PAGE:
In order to preserve distinctive cultures, people anxiously figure out writing systems of their languages as recording tools. Mandarin, Taiwanese and Hakka languages are three major and the most popular dialects of Han languages spoken in Chinese society. Their writing systems are all in Han characters. Various and independent phonetic…
Office of English Language Acquisition, US Department of Education, 2015
The Office of English Language Acquisition (OELA) has synthesized key data on English learners (ELs) into two-page PDF sheets, by topic, with graphics, plus key contacts. The topics for this report on Asian/Pacific Islander languages spoken by English Learners (ELs) include: (1) Top 10 Most Common Asian/Pacific Islander Languages Spoken Among ELs:…
Gow, David W., Jr.
Current accounts of spoken language assume the existence of a lexicon where wordforms are stored and interact during spoken language perception, understanding and production. Despite the theoretical importance of the wordform lexicon, the exact localization and function of the lexicon in the broader context of language use is not well understood.…
Palmer, Barbara C.; Chen, Chia-I; Chang, Sara; Leclere, Judith T.
According to the 2000 United States Census, Americans age five and older who speak a language other than English at home grew 47 percent over the preceding decade. This group accounts for slightly less than one in five Americans (17.9%). Among the minority languages spoken in the United States, Asian-language speakers, including Chinese and other…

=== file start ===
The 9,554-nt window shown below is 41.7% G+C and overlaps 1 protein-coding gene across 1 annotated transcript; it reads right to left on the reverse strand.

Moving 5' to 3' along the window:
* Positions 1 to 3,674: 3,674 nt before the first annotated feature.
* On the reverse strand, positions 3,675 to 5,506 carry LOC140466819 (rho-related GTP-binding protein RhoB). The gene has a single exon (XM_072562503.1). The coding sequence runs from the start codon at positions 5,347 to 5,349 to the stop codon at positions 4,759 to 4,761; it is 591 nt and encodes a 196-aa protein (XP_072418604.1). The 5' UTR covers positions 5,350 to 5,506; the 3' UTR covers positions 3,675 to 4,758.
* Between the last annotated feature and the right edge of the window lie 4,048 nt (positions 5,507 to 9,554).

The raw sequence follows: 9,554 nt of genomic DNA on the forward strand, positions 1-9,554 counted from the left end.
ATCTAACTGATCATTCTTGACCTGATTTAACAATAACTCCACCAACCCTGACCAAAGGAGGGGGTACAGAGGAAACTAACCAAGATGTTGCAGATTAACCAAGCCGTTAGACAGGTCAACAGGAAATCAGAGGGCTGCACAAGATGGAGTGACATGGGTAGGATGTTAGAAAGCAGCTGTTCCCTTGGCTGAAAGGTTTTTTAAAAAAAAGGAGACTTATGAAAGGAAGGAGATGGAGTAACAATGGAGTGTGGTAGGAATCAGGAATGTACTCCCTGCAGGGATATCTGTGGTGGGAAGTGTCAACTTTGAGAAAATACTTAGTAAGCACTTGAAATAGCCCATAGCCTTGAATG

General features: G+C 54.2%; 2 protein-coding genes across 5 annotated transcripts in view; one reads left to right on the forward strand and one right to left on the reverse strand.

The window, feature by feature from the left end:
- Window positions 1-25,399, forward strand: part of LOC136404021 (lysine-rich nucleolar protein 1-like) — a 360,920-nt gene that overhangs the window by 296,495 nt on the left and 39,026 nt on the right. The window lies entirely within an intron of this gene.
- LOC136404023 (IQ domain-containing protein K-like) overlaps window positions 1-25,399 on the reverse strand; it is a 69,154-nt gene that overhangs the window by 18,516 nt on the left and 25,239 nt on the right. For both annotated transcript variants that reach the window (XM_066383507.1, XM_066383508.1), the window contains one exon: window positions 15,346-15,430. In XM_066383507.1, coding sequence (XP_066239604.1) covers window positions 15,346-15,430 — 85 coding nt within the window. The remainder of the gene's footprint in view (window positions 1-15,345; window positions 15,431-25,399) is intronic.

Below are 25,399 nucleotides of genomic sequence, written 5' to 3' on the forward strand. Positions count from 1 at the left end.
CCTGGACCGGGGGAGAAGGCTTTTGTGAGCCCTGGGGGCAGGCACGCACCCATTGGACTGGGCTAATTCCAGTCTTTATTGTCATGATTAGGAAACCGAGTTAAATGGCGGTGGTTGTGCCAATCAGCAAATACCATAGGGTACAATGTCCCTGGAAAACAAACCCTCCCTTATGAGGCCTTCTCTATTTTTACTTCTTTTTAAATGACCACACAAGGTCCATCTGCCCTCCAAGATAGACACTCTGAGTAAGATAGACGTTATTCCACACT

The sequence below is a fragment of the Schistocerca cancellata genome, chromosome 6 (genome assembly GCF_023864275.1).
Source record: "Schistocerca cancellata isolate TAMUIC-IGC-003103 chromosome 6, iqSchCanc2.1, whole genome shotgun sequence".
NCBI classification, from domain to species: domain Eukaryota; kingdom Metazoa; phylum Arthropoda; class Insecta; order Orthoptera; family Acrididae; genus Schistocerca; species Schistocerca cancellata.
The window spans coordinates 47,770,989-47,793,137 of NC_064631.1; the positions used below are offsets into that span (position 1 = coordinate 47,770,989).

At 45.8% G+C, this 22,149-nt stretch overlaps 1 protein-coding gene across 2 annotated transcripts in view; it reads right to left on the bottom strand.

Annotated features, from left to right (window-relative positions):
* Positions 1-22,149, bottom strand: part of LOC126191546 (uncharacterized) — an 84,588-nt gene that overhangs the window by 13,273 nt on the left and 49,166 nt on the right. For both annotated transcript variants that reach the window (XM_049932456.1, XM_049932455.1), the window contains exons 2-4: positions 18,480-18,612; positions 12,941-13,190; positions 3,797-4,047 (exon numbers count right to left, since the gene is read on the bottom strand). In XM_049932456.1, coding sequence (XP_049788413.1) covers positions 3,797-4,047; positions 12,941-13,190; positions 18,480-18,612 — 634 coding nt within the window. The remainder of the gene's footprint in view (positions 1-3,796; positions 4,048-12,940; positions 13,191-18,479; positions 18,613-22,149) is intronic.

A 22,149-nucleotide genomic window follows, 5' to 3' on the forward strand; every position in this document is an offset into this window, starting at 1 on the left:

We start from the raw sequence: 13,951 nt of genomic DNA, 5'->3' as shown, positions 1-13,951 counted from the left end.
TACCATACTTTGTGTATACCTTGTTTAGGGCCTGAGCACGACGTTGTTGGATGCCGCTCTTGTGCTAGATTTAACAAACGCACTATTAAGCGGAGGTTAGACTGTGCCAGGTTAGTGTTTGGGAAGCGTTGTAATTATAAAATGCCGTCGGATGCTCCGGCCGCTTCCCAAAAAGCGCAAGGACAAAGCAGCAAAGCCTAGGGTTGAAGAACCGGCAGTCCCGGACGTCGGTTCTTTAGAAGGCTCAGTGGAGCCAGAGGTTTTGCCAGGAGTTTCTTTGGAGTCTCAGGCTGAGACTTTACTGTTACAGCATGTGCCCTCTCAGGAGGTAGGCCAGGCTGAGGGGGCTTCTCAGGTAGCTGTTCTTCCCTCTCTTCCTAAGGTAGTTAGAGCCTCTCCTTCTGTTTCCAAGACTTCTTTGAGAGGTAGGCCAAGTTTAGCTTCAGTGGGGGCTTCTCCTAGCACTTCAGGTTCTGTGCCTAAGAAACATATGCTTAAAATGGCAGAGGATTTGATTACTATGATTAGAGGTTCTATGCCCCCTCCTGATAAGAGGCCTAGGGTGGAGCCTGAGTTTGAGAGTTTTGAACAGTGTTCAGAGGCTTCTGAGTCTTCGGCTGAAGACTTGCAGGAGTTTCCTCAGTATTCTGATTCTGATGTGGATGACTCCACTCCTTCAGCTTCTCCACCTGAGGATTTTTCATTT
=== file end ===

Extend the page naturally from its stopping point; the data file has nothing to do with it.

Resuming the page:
Barberà, Gemma; Zwets, Martine
In both signed and spoken languages, pointing serves to direct an addressee's attention to a particular entity. This entity may be either present or absent in the physical context of the conversation. In this article we focus on pointing directed to nonspeaker/nonaddressee referents in Sign Language of the Netherlands (Nederlandse Gebarentaal,…
Bilingualism is common throughout the world, and bilingual children regularly develop into fluently bilingual adults. In contrast, children with cochlear implants (CIs) are frequently encouraged to focus on a spoken language to the exclusion of sign language. Here, we investigate the spoken English language skills of 5 children with CIs who also have deaf signing parents, and so receive exposure to a full natural sign language (American Sign Language, ASL) from birth, in addition to spoken English after implantation. We compare their language skills with hearing ASL/English bilingual children of deaf parents. Our results show comparable English scores for the CI and hearing groups on a variety of standardized language measures, exceeding previously reported scores for children with CIs with the same age of implantation and years of CI use. We conclude that natural sign language input does no harm and may mitigate negative effects of early auditory deprivation for spoken language development. PMID:24150489